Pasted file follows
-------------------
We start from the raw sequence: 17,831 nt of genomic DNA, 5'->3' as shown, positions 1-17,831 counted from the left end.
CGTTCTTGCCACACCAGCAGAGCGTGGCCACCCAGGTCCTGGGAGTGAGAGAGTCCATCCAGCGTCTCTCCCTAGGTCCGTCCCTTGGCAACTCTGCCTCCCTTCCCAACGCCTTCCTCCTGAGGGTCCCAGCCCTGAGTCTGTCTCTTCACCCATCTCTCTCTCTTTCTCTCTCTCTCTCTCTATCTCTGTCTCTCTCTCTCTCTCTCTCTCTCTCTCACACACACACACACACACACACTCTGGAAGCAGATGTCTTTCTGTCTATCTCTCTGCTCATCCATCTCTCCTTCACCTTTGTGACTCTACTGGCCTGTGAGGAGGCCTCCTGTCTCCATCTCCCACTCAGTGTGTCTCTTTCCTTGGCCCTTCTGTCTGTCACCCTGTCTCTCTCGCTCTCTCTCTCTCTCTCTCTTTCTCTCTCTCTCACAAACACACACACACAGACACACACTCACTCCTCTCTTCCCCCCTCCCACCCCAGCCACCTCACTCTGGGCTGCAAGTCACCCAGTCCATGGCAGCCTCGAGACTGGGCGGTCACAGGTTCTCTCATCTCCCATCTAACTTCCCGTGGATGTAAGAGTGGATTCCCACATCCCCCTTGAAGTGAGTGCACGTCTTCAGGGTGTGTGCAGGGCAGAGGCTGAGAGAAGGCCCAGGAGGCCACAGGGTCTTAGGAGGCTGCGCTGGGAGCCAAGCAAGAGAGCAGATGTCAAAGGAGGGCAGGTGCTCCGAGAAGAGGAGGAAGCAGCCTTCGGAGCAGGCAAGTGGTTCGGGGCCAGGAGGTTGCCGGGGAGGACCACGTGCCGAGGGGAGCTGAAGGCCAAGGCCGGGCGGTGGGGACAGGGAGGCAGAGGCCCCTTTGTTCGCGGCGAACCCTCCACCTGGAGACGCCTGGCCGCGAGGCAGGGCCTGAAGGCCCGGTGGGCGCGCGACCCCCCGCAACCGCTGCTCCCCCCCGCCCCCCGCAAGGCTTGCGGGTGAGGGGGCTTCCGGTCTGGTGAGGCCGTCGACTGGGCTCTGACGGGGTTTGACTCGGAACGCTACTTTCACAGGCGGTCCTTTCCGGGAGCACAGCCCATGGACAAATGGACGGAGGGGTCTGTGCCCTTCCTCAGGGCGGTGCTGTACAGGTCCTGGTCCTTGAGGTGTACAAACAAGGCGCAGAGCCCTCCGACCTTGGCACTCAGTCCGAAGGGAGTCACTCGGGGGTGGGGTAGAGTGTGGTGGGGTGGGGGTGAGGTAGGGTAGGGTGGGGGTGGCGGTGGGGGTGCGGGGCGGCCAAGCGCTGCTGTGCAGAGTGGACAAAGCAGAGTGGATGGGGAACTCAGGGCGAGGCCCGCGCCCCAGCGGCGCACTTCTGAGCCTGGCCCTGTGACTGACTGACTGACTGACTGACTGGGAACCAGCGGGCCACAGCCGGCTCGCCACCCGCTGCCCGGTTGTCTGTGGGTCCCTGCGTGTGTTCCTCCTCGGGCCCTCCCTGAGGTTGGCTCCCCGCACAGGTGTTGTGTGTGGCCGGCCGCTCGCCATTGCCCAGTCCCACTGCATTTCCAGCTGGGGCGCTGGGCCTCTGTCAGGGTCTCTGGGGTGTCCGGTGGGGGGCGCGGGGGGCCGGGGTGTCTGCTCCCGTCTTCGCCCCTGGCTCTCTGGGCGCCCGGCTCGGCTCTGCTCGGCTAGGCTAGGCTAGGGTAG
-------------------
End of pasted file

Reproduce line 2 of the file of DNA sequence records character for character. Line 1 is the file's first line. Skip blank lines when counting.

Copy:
CGTTCTTGCCACACCAGCAGAGCGTGGCCACCCAGGTCCTGGGAGTGAGAGAGTCCATCCAGCGTCTCTCCCTAGGTCCGTCCCTTGGCAACTCTGCCTCCCTTCCCAACGCCTTCCTCCTGAGGGTCCCAGCCCTGAGTCTGTCTCTTCACCCATCTCTCTCTCTTTCTCTCTCTCTCTCTCTATCTCTGTCTCTCTCTCTCTCTCTCTCTCTCTCTCACACACACACACACACACACACTCTGGAAGCAGATGTCTTTCTGTCTATCTCTCTGCTCATCCATCTCTCCTTCACCTTTGTGACTCTACTGGCCTGTGAGGAGGCCTCCTGTCTCCATCTCCCACTCAGTGTGTCTCTTTCCTTGGCCCTTCTGTCTGTCACCCTGTCTCTCTCGCTCTCTCTCTCTCTCTCTCTTTCTCTCTCTCTCACAAACACACACACACAGACACACACTCACTCCTCTCTTCCCCCCTCCCACCCCAGCCACCTCACTCTGGGCTGCAAGTCACCCAGTCCATGGCAGCCTCGAGACTGGGCGGTCACAGGTTCTCTCATCTCCCATCTAACTTCCCGTGGATGTAAGAGTGGATTCCCACATCCCCCTTGAAGTGAGTGCACGTCTTCAGGGTGTGTGCAGGGCAGAGGCTGAGAGAAGGCCCAGGAGGCCACAGGGTCTTAGGAGGCTGCGCTGGGAGCCAAGCAAGAGAGCAGATGTCAAAGGAGGGCAGGTGCTCCGAGAAGAGGAGGAAGCAGCCTTCGGAGCAGGCAAGTGGTTCGGGGCCAGGAGGTTGCCGGGGAGGACCACGTGCCGAGGGGAGCTGAAGGCCAAGGCCGGGCGGTGGGGACAGGGAGGCAGAGGCCCCTTTGTTCGCGGCGAACCCTCCACCTGGAGACGCCTGGCCGCGAGGCAGGGCCTGAAGGCCCGGTGGGCGCGCGACCCCCCGCAACCGCTGCTCCCCCCCGCCCCCCGCAAGGCTTGCGGGTGAGGGGGCTTCCGGTCTGGTGAGGCCGTCGACTGGGCTCTGACGGGGTTTGACTCGGAACGCTACTTTCACAGGCGGTCCTTTCCGGGAGCACAGCCCATGGACAAATGGACGGAGGGGTCTGTGCCCTTCCTCAGGGCGGTGCTGTACAGGTCCTGGTCCTTGAGGTGTACAAACAAGGCGCAGAGCCCTCCGACCTTGGCACTCAGTCCGAAGGGAGTCACTCGGGGGTGGGGTAGAGTGTGGTGGGGTGGGGGTGAGGTAGGGTAGGGTGGGGGTGGCGGTGGGGGTGCGGGGCGGCCAAGCGCTGCTGTGCAGAGTGGACAAAGCAGAGTGGATGGGGAACTCAGGGCGAGGCCCGCGCCCCAGCGGCGCACTTCTGAGCCTGGCCCTGTGACTGACTGACTGACTGACTGACTGGGAACCAGCGGGCCACAGCCGGCTCGCCACCCGCTGCCCGGTTGTCTGTGGGTCCCTGCGTGTGTTCCTCCTCGGGCCCTCCCTGAGGTTGGCTCCCCGCACAGGTGTTGTGTGTGGCCGGCCGCTCGCCATTGCCCAGTCCCACTGCATTTCCAGCTGGGGCGCTGGGCCTCTGTCAGGGTCTCTGGGGTGTCCGGTGGGGGGCGCGGGGGGCCGGGGTGTCTGCTCCCGTCTTCGCCCCTGGCTCTCTGGGCGCCCGGCTCGGCTCTGCTCGGCTAGGCTAGGCTAGGGTAG